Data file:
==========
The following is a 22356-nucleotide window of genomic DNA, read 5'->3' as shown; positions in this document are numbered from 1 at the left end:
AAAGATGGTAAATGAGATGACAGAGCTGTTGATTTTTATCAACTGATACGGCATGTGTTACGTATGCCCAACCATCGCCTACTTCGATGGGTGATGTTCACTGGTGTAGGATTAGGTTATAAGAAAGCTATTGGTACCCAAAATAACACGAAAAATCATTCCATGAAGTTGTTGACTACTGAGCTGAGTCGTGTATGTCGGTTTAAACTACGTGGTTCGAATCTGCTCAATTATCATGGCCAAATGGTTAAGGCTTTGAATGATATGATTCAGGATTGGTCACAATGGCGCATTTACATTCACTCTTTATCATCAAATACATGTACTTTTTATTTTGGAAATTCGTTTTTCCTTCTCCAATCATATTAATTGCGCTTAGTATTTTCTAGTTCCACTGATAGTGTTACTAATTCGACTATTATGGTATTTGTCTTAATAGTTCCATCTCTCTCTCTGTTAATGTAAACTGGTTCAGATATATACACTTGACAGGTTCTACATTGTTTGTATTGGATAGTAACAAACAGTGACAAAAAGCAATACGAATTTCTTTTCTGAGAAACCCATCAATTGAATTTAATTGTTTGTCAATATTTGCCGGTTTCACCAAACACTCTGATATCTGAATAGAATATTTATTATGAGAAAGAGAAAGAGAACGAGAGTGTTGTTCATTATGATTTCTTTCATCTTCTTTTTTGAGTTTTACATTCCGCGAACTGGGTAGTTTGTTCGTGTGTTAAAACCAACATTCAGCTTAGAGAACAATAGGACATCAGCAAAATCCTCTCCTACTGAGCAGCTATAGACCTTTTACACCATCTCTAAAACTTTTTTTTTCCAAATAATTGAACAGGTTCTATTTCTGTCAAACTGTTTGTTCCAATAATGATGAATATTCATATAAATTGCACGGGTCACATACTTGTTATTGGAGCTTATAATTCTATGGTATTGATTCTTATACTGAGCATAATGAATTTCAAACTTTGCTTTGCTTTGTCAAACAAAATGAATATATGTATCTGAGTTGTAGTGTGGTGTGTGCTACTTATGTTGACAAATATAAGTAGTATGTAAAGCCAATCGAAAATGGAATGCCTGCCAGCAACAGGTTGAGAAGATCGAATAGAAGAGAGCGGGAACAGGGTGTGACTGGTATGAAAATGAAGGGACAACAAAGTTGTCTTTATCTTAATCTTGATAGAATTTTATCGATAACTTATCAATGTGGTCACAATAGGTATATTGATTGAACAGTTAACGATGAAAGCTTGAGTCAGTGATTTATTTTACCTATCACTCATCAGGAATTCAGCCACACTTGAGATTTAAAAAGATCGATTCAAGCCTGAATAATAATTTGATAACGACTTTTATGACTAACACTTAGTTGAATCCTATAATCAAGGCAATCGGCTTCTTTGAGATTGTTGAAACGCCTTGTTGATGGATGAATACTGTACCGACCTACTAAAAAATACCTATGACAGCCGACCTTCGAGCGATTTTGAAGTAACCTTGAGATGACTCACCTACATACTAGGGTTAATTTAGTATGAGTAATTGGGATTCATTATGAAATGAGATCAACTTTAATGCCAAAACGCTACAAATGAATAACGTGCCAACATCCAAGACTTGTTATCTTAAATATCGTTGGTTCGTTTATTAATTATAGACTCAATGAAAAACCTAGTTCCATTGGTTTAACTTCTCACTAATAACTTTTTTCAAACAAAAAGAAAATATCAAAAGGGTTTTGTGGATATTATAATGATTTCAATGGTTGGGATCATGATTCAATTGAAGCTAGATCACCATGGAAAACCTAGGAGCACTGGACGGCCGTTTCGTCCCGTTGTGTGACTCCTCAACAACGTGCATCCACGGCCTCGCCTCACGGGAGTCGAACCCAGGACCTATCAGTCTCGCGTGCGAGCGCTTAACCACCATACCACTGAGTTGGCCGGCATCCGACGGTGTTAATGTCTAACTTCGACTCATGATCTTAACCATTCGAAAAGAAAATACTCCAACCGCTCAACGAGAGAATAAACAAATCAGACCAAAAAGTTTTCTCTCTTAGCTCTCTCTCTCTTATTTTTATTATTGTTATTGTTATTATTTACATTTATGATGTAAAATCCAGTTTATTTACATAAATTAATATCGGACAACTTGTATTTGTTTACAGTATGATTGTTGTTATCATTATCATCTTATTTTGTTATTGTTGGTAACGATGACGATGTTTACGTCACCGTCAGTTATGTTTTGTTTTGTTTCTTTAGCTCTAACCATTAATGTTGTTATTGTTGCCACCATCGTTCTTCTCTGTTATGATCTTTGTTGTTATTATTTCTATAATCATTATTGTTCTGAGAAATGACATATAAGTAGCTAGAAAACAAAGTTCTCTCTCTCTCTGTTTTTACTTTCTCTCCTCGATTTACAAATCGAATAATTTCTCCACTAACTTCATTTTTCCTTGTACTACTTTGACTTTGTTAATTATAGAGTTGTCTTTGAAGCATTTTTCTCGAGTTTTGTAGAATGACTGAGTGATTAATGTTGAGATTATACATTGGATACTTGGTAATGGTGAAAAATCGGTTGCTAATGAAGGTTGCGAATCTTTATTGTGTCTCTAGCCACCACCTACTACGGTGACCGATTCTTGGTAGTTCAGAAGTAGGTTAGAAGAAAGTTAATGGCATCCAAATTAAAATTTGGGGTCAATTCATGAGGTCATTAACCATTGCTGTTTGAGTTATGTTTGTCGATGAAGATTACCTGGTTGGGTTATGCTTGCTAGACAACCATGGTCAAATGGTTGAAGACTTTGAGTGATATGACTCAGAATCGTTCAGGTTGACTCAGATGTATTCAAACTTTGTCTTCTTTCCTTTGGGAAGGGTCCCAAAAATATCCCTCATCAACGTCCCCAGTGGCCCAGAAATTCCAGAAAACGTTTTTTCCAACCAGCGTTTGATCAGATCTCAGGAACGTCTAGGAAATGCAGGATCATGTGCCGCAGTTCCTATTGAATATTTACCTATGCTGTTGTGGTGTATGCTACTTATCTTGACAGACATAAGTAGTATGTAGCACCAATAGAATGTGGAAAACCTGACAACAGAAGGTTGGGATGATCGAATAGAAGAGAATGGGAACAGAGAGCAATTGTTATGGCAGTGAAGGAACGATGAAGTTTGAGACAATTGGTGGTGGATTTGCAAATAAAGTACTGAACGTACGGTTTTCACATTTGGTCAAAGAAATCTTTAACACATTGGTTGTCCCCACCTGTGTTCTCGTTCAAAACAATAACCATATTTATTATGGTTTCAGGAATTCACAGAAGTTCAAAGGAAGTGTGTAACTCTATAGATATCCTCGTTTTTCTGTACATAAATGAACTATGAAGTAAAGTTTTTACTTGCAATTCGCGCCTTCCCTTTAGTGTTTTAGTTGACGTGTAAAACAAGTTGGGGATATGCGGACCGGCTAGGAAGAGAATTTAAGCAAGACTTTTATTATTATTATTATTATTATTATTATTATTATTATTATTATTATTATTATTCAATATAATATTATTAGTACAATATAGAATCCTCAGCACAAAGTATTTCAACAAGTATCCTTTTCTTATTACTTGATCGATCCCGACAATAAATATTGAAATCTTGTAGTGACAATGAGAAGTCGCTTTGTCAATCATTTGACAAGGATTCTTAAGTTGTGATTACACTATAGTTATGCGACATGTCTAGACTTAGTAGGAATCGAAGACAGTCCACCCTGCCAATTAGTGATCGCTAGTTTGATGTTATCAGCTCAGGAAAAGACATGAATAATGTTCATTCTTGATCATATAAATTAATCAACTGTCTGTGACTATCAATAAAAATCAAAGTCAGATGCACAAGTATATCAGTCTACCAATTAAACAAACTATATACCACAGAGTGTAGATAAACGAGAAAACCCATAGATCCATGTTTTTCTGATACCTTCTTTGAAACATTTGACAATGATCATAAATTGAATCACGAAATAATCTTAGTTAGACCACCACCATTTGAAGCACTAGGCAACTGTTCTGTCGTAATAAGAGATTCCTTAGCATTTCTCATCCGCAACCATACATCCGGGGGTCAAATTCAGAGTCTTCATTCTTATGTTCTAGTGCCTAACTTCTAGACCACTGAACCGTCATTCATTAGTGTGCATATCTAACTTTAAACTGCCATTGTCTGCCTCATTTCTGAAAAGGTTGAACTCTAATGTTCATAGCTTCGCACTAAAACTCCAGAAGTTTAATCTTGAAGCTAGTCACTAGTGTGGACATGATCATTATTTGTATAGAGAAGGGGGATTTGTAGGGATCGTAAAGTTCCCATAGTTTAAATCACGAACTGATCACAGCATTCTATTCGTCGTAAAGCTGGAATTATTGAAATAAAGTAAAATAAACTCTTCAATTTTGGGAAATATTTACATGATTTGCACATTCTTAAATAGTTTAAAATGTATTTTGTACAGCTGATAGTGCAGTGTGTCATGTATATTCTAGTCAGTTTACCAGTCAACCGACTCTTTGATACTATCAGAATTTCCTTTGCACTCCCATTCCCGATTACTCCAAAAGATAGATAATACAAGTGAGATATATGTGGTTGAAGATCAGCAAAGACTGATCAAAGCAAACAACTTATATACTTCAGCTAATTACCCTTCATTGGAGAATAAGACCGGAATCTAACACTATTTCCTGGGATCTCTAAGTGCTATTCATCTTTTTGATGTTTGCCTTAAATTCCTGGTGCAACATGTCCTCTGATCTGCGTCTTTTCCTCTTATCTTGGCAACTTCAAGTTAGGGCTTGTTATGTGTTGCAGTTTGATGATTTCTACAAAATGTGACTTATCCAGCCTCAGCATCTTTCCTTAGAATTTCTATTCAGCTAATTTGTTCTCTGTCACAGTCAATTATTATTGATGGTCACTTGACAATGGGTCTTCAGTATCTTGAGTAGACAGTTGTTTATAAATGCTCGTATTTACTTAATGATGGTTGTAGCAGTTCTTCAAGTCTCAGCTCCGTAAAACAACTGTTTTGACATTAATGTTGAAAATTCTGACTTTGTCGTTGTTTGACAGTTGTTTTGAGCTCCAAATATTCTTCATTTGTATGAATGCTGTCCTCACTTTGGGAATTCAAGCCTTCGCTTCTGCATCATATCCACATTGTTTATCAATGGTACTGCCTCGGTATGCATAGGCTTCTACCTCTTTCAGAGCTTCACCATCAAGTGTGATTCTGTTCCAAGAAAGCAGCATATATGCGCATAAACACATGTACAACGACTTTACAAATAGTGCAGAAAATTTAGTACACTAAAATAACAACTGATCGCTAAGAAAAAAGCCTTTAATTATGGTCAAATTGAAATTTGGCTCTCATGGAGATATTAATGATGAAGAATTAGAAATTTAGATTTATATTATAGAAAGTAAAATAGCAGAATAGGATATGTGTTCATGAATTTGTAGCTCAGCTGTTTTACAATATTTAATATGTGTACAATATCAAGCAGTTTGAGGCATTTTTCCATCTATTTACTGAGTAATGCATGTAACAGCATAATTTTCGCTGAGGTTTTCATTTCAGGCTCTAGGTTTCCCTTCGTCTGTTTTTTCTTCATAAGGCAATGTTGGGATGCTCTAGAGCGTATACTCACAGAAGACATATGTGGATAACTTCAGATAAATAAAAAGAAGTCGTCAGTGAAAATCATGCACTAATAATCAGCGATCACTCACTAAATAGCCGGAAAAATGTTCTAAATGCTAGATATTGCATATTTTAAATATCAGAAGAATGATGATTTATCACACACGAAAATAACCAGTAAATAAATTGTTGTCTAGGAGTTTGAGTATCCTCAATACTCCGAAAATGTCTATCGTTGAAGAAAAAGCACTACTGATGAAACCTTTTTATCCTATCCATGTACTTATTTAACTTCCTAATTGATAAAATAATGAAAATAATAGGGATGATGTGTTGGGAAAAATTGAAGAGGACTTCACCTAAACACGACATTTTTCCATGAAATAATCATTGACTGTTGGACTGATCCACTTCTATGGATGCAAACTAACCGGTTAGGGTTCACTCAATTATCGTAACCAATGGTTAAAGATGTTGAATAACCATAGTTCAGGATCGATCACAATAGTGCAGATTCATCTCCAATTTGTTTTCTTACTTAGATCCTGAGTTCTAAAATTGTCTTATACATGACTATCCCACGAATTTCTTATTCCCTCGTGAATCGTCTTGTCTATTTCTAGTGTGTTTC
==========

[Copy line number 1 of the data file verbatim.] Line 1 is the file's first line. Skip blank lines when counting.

The following is a 22356-nucleotide window of genomic DNA, read 5'->3' as shown; positions in this document are numbered from 1 at the left end: